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Journal Article

Partial phenotype conversion and differential trait response to conditions of husbandry in mice.


Naumann,  Ronald
Max Planck Institute for Molecular Cell Biology and Genetics, Max Planck Society;

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Brenmoehl, J., Walz, C., Spitschak, M., Wirthgen, E., Walz, M., Langhammer, M., et al. (2018). Partial phenotype conversion and differential trait response to conditions of husbandry in mice. Journal of comparative physiology. B, Biochemical, systemic, and environmental physiology, 188(3), 527-539. doi:10.1007/s00360-017-1138-x.

Cite as: https://hdl.handle.net/21.11116/0000-0003-F5B9-8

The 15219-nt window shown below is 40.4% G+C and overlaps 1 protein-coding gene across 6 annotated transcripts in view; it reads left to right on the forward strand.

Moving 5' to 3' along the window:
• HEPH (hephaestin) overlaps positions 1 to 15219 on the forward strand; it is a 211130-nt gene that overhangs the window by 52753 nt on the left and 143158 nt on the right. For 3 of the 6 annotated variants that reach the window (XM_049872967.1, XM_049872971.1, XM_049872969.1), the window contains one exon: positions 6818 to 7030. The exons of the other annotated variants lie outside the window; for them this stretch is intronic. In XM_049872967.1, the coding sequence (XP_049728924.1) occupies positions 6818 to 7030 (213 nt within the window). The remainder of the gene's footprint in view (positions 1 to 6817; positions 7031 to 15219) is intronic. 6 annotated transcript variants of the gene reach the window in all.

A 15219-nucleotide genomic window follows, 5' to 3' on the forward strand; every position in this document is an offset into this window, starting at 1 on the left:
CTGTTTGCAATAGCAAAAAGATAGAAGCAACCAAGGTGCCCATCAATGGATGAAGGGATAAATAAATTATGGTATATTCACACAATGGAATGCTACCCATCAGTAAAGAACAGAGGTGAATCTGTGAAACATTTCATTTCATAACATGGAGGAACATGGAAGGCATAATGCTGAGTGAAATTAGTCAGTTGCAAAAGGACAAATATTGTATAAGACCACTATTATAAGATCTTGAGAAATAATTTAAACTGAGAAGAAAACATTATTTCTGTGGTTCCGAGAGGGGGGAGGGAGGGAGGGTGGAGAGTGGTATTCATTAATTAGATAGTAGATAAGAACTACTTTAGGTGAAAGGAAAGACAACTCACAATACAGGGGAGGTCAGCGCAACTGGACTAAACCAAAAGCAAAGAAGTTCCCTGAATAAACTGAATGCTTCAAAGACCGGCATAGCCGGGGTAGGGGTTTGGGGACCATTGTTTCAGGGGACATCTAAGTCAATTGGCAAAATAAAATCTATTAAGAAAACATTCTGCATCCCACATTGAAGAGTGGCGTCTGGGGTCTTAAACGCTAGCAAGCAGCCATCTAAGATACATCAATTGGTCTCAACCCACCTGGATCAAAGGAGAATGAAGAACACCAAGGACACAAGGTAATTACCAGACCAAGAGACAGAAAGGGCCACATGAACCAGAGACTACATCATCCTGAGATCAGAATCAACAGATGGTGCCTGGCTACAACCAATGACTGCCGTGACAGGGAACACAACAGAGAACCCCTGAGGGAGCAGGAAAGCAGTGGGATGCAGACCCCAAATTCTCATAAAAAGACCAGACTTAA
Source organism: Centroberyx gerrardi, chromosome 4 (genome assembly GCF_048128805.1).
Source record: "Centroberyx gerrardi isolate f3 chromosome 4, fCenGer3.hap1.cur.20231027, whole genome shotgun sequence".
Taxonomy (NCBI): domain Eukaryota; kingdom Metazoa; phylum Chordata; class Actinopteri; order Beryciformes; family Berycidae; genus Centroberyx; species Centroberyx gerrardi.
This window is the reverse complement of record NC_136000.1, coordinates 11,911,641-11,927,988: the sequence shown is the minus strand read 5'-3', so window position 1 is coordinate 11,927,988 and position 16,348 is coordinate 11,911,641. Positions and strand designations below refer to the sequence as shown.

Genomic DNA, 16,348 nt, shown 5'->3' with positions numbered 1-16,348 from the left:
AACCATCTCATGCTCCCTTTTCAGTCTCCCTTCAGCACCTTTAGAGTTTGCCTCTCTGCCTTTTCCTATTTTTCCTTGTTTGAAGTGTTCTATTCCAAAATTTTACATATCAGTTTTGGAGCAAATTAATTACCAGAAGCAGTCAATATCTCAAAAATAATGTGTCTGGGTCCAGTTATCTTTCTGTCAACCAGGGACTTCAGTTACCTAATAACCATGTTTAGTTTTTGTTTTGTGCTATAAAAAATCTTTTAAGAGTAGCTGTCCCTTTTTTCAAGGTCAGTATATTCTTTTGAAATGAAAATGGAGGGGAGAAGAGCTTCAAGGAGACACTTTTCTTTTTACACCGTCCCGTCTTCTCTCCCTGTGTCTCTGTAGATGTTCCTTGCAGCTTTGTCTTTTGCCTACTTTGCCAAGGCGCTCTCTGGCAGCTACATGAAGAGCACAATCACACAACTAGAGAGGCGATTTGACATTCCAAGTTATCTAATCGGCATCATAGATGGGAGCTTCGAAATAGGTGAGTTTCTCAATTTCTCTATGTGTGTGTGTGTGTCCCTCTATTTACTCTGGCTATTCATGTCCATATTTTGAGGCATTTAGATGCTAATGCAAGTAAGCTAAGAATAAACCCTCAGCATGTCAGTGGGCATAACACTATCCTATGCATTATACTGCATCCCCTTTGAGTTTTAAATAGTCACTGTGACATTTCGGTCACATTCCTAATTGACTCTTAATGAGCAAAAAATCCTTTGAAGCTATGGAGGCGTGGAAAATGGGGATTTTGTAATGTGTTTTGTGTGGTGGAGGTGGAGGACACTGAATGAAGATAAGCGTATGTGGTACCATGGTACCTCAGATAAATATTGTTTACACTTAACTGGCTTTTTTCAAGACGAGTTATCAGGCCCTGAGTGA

Functional genome analysis usually is performed on the level of genotype-phenotype interaction. However, phenotypes also depend on the relations between genomes and environment. In our experimental system, we observed differential response to environmental factors defined by different conditions of husbandry in a semi-barrier unit or in a SPF (specific pathogen free) barrier unit, which resulted in partial reversal of phenotypes previously observed under semi-barrier conditions. To provide an update of basic phenotypes in unselected and randomly mated controls (DUC) and long-term selected DUhTP (Dummerstorf high treadmill performance) mice in the SPF facility, we compared growth parameters, reproductive performance, the accretion of muscle and fat mass, physical activity, and running performance as well as food intake in all experimental groups. For selected parameters, the comparative analysis spans more than 30 generations. In DUC mice, under SPF conditions a more than threefold (P < 0.0001) higher subcutaneous fat mass, higher muscle mass by about 25% (P < 0.0001), but lower epididymal fat mass in DUhTP mice by about 20% (P < 0.0001) were observed. In SPF husbandry, body weight increased to a stronger extent in adult DUC mice (≈ 20%; P < 0.0001) than in DUhTP mice (≈ 8%; P = 0.001). The concentrations of IGF-1 and IGFBPs in the serum as well as the liver weights were similar in all experimental groups, indicating growth effects independent of the somatotropic axis. Under SPF conditions the litter size at birth increased in DUC mice (P < 0.001) but not in DUhTP mice. The differential effect of husbandry on body weights at day 21 and concentrations of triglycerides in the serum of our model were due to the different diets used in the semi-barrier and in the SPF facility. Our results demonstrate differential trait response to environmental factors resulting in partial phenotype conversion in our experimental system. The existence of conditional phenotypes as a result of genotype-environment interactions points to the importance of environmental factors in functional genome analysis.